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It might sound like something from science fiction but cutting-edge satellite technology, operating way up in the sky, really can be a weapon against hugely damaging deforestation back on planet Earth.

In 2018, Nestlé became the first global food company to deploy a satellite-based monitoring system, the Starling service, to keep an eye on 100% of the company’s palm oil supply chain around the globe.

Starling was born from a partnership between Airbus and The Forest Trust and has a very clear aim to reduce deforestation by highlighting where it happens and equipping companies like Nestlé, who uses palm oil, to keep track of where and when deforestation occurs in its supply chain.

Systems, satellites and software

A group of Airbus’s satellites called SPOT, known as a constellation, provides a really detailed image (1.5m resolution) of land across huge areas of the planet to the point that it becomes easy to see the difference between mature forest and crop land. That means even small changes in tree coverage are clearly visible.

The system also uses other satellites and radar to beat obstacles like cloud cover and make sure that regular surveillance of the most vulnerable land is always available.

Experts at The Forest Trust then have access to a powerful piece of computer software which can be used anywhere in the world with access to the internet. The programme offers imagery, tracking tools, statistics and insight all fed from the satellites to build up a picture about compliance within the supply chain.

Reports are then shared with Nestlé to give a clear, real-time view of any issues that are emerging.

 

Deforestation: A clearer view

Nestlé has spent nearly a decade working towards a commitment made in 2010 that said none of its products, containing palm oil, would be associated with deforestation by 2020. It’s a pledge that can only really be delivered with a proper overview of what is happening on the ground.

Not only is it a huge challenge to totally eliminate deforestation, it’s a challenge to even track it. Starling helps with the second of those problems, it means Nestlé can make a much more accurate judgment about how much deforestation still exists within its supply chain and allows the company to make interventions more quickly where there is a lack of compliance.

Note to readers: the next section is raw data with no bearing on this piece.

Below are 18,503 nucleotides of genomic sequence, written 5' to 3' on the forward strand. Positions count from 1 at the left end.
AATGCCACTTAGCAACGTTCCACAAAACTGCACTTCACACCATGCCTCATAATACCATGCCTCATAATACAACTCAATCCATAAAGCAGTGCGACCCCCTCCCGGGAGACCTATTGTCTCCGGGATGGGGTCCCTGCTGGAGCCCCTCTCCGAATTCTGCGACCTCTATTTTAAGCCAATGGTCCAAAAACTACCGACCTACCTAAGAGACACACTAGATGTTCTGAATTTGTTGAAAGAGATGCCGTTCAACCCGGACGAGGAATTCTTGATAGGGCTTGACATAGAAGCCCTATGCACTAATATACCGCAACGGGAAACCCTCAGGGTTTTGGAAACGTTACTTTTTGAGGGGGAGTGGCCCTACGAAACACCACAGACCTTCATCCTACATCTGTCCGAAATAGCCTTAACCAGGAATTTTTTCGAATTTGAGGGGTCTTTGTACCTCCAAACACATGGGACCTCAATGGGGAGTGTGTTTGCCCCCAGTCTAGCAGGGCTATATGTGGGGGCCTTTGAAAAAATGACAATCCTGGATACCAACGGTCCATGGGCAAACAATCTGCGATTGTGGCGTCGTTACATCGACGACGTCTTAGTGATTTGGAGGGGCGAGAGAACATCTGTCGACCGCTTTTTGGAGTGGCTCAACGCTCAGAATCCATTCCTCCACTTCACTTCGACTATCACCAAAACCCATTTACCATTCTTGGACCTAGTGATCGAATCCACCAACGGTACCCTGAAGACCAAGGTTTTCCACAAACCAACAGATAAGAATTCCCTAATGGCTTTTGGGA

However, it is the effectiveness of those interventions that Starling cannot solve.

Anna Turrell, Head of Sustainability at Nestlé UK and Ireland says: “This is just one step, albeit a really important one, in our efforts to eliminate deforestation in Nestlé’s supply chain.

“Around the clock satellite monitoring means we can act quickly and decisively, in real time, if we see something going wrong but it also means we can be more transparent and promote greater accountability along the supply chain.

“We can publish what we find, where we engage and where we choose to suspend non-compliant suppliers and we will share that information with all of our stakeholders, whether that’s consumers, investors or retailers.

“Starling will speed up our progress and improve the direct engagement we can have with our supply chain so that, across the entire industry, we are addressing deforestation with speed and purpose.”

Transparency is key to Nestlé’s strategy on deforestation and the company has also made available the names of all direct suppliers and mills that it buys its palm oil from, accounting for 91% of the total volume of palm oil that it sources every year.

From 2019, a ‘Transparency Dashboard’ will be available on Nestle.com allowing anybody to see the progress that is being made and the outstanding challenges that manufacturers like Nestlé still have to overcome. The level of detail, regularity of progress reports and clarity about what is happening on the ground is only possible thanks to some very clever technology some 500 miles away.